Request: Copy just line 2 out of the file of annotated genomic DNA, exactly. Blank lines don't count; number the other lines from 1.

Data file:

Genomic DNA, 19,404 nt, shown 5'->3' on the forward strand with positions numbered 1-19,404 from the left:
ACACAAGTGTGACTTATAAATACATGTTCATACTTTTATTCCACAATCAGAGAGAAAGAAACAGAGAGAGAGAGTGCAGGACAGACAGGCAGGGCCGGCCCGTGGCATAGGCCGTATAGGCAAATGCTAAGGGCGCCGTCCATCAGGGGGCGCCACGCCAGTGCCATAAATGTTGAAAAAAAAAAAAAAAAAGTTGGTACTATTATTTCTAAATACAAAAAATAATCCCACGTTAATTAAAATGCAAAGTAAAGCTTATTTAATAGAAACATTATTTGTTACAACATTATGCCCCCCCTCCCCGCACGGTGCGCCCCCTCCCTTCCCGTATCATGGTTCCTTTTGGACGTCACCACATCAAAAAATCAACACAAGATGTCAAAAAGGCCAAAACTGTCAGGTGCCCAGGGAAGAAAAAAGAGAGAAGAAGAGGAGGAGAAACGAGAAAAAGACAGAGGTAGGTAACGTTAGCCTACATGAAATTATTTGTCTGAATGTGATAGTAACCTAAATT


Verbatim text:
ACACAAGTGTGACTTATAAATACATGTTCATACTTTTATTCCACAATCAGAGAGAAAGAAACAGAGAGAGAGAGTGCAGGACAGACAGGCAGGGCCGGCCCGTGGCATAGGCCGTATAGGCAAATGCTAAGGGCGCCGTCCATCAGGGGGCGCCACGCCAGTGCCATAAATGTTGAAAAAAAAAAAAAAAAAGTTGGTACTATTATTTCTAAATACAAAAAATAATCCCACGTTAATTAAAATGCAAAGTAAAGCTTATTTAATAGAAACATTATTTGTTACAACATTATGCCCCCCCTCCCCGCACGGTGCGCCCCCTCCCTTCCCGTATCATGGTTCCTTTTGGACGTCACCACATCAAAAAATCAACACAAGATGTCAAAAAGGCCAAAACTGTCAGGTGCCCAGGGAAGAAAAAAGAGAGAAGAAGAGGAGGAGAAACGAGAAAAAGACAGAGGTAGGTAACGTTAGCCTACATGAAATTATTTGTCTGAATGTGATAGTAACCTAAATT